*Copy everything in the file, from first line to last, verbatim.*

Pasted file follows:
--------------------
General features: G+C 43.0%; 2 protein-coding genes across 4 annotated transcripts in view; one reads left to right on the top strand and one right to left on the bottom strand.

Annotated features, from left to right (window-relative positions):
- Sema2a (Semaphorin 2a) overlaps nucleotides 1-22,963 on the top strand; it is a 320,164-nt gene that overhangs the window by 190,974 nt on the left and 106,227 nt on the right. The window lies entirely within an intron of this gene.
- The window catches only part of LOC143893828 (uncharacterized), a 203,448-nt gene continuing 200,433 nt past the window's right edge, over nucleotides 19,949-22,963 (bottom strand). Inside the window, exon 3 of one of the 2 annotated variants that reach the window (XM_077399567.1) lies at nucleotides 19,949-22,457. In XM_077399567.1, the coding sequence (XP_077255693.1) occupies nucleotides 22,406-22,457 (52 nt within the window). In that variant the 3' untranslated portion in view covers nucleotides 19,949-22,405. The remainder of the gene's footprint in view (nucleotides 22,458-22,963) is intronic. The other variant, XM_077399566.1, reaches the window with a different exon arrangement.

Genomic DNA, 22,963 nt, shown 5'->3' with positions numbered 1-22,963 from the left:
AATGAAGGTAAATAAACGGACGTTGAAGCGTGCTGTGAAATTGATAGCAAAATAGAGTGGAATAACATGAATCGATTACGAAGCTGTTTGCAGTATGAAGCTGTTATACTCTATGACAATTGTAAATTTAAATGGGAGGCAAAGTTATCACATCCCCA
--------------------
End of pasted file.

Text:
General features: G+C 43.0%; 2 protein-coding genes across 4 annotated transcripts in view; one reads left to right on the top strand and one right to left on the bottom strand.

Annotated features, from left to right (window-relative positions):
- Sema2a (Semaphorin 2a) overlaps nucleotides 1-22,963 on the top strand; it is a 320,164-nt gene that overhangs the window by 190,974 nt on the left and 106,227 nt on the right. The window lies entirely within an intron of this gene.
- The window catches only part of LOC143893828 (uncharacterized), a 203,448-nt gene continuing 200,433 nt past the window's right edge, over nucleotides 19,949-22,963 (bottom strand). Inside the window, exon 3 of one of the 2 annotated variants that reach the window (XM_077399567.1) lies at nucleotides 19,949-22,457. In XM_077399567.1, the coding sequence (XP_077255693.1) occupies nucleotides 22,406-22,457 (52 nt within the window). In that variant the 3' untranslated portion in view covers nucleotides 19,949-22,405. The remainder of the gene's footprint in view (nucleotides 22,458-22,963) is intronic. The other variant, XM_077399566.1, reaches the window with a different exon arrangement.

Genomic DNA, 22,963 nt, shown 5'->3' with positions numbered 1-22,963 from the left:
AATGAAGGTAAATAAACGGACGTTGAAGCGTGCTGTGAAATTGATAGCAAAATAGAGTGGAATAACATGAATCGATTACGAAGCTGTTTGCAGTATGAAGCTGTTATACTCTATGACAATTGTAAATTTAAATGGGAGGCAAAGTTATCACATCCCCA